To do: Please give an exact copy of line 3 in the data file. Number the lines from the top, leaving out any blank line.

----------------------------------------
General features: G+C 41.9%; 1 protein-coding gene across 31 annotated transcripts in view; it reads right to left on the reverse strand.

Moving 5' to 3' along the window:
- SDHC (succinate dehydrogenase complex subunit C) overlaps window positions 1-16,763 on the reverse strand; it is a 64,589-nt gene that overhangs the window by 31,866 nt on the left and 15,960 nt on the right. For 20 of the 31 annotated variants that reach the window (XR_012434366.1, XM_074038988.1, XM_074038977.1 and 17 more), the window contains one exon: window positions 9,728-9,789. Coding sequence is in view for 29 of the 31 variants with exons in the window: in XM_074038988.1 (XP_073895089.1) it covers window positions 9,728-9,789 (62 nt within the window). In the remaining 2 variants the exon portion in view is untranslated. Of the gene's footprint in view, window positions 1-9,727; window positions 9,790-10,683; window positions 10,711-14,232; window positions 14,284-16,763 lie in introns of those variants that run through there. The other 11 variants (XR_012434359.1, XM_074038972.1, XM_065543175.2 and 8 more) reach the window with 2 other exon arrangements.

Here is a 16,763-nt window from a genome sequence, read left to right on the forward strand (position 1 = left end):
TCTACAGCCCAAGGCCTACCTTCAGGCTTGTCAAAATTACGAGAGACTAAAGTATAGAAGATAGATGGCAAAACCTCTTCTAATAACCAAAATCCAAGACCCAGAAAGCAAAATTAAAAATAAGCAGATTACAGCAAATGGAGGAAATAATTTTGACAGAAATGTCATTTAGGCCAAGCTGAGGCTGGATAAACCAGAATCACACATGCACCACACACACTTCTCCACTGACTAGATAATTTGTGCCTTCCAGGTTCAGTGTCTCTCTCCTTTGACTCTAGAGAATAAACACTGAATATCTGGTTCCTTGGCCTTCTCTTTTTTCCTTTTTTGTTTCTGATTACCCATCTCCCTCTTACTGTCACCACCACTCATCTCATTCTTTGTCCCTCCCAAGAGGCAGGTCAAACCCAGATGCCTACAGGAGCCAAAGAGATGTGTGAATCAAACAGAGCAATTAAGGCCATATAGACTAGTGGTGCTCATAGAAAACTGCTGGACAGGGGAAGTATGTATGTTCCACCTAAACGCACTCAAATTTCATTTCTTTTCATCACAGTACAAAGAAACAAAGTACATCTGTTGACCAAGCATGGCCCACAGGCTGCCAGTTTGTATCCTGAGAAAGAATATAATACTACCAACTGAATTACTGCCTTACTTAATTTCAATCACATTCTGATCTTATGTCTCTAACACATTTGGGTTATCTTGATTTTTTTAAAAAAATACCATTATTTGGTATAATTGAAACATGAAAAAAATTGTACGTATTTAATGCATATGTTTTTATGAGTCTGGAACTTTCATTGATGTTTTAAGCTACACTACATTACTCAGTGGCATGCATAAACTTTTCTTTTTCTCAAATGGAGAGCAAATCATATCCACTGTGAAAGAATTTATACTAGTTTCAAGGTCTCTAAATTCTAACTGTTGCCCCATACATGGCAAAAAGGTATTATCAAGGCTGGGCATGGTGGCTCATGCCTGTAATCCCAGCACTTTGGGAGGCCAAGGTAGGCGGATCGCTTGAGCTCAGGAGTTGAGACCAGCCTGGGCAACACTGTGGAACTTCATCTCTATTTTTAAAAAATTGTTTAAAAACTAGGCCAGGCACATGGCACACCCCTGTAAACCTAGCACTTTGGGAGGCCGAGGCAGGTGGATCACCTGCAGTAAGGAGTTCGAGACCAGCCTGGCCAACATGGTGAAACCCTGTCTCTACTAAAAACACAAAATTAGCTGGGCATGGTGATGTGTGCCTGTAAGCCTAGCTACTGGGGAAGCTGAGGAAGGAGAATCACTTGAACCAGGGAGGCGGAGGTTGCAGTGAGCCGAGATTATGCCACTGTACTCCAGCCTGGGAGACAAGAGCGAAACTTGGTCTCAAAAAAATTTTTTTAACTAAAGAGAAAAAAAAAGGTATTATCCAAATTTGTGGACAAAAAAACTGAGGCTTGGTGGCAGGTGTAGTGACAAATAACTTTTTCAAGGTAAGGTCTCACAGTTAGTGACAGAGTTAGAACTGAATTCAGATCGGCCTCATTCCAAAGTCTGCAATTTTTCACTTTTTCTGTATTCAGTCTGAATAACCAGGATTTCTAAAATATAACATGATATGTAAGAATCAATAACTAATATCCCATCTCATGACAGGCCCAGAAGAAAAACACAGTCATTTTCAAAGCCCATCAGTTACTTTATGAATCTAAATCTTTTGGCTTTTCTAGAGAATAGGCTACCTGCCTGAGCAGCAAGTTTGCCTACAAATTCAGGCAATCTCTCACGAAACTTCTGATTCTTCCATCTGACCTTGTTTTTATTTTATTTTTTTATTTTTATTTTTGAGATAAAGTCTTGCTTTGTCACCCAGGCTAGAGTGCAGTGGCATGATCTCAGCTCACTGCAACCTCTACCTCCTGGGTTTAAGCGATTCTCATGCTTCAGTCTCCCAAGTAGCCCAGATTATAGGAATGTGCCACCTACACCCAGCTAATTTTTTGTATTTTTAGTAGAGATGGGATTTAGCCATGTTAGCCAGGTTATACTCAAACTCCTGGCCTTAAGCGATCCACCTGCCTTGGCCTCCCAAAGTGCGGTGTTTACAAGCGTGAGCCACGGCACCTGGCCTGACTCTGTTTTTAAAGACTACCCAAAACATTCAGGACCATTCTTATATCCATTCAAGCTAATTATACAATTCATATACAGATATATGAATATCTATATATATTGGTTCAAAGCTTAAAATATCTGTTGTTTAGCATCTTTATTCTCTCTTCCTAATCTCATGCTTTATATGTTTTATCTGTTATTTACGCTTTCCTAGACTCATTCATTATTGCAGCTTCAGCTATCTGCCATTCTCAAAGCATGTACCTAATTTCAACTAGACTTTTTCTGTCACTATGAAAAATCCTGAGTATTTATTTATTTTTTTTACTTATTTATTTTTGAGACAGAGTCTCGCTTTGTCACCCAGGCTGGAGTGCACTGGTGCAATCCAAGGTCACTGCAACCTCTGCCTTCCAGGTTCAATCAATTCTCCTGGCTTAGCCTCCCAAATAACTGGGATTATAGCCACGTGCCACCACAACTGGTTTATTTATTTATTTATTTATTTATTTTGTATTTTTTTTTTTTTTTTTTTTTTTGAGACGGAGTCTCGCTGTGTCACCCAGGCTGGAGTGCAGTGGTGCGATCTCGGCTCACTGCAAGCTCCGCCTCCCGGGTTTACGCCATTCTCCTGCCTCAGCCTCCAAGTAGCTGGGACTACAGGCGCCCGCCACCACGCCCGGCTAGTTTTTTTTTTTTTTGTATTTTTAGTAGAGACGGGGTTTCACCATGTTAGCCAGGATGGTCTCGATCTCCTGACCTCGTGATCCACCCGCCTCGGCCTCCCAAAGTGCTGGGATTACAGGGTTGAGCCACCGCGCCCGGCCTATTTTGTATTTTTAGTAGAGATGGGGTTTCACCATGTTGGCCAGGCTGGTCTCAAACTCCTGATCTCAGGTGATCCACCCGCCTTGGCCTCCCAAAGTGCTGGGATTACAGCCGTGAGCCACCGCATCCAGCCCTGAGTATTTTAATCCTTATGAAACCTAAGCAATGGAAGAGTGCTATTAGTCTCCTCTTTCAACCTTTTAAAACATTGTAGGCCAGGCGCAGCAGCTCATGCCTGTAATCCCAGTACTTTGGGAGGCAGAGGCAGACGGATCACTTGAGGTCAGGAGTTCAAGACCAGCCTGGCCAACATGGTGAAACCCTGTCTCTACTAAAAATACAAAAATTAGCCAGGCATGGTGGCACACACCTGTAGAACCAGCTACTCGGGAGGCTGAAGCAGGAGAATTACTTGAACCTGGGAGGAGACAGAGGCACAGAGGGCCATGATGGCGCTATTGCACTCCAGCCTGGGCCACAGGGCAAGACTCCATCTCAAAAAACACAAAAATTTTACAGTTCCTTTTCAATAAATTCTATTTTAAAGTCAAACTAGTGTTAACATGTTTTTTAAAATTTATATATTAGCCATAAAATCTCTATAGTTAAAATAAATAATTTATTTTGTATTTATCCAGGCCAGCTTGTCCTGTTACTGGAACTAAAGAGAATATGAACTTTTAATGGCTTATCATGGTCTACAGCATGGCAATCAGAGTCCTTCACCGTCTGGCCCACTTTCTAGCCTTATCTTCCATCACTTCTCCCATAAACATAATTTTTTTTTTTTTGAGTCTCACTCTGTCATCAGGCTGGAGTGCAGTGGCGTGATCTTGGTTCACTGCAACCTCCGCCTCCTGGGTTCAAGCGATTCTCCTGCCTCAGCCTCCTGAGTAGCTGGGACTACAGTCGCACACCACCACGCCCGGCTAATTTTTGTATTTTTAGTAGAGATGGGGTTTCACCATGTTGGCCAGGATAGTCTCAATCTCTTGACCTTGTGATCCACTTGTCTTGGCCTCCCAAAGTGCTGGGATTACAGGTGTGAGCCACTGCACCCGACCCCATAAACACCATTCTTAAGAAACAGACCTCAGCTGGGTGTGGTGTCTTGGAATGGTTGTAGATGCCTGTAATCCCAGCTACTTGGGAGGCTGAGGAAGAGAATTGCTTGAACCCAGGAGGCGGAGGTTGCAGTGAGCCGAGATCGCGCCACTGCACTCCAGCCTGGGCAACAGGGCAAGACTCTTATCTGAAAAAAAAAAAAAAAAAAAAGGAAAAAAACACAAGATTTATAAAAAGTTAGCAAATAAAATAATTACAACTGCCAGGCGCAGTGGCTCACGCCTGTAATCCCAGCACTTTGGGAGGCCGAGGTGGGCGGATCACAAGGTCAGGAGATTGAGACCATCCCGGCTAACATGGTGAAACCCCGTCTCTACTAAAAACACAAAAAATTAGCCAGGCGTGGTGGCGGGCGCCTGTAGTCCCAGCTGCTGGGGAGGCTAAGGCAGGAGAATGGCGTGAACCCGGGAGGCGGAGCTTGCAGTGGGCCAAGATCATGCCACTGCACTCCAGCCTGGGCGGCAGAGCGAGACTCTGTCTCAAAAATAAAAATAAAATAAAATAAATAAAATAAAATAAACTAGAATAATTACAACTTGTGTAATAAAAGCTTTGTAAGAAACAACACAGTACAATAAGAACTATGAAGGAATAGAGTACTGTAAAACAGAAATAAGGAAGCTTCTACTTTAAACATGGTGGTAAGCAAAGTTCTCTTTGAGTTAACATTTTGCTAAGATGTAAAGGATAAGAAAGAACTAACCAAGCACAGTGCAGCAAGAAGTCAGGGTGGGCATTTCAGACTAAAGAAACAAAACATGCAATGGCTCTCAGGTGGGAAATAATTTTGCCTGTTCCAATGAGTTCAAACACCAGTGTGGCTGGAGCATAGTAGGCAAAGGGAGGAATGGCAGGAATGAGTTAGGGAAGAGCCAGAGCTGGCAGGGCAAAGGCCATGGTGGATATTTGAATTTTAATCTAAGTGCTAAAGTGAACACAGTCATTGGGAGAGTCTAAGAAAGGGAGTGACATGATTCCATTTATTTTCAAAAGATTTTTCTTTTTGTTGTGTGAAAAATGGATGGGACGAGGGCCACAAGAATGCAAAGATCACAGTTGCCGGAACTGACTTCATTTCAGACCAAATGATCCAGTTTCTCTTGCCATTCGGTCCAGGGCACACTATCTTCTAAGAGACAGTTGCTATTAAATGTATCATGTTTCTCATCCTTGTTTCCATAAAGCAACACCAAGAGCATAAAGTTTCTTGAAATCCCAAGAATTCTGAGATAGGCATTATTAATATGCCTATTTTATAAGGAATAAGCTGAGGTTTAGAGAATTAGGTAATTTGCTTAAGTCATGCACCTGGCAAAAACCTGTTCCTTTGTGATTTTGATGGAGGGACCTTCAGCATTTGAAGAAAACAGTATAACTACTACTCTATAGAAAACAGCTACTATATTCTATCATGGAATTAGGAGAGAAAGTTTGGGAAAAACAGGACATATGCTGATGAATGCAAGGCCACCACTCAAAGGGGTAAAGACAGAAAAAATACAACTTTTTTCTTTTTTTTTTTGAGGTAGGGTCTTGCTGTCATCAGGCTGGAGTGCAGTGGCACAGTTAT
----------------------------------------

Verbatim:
- SDHC (succinate dehydrogenase complex subunit C) overlaps window positions 1-16,763 on the reverse strand; it is a 64,589-nt gene that overhangs the window by 31,866 nt on the left and 15,960 nt on the right. For 20 of the 31 annotated variants that reach the window (XR_012434366.1, XM_074038988.1, XM_074038977.1 and 17 more), the window contains one exon: window positions 9,728-9,789. Coding sequence is in view for 29 of the 31 variants with exons in the window: in XM_074038988.1 (XP_073895089.1) it covers window positions 9,728-9,789 (62 nt within the window). In the remaining 2 variants the exon portion in view is untranslated. Of the gene's footprint in view, window positions 1-9,727; window positions 9,790-10,683; window positions 10,711-14,232; window positions 14,284-16,763 lie in introns of those variants that run through there. The other 11 variants (XR_012434359.1, XM_074038972.1, XM_065543175.2 and 8 more) reach the window with 2 other exon arrangements.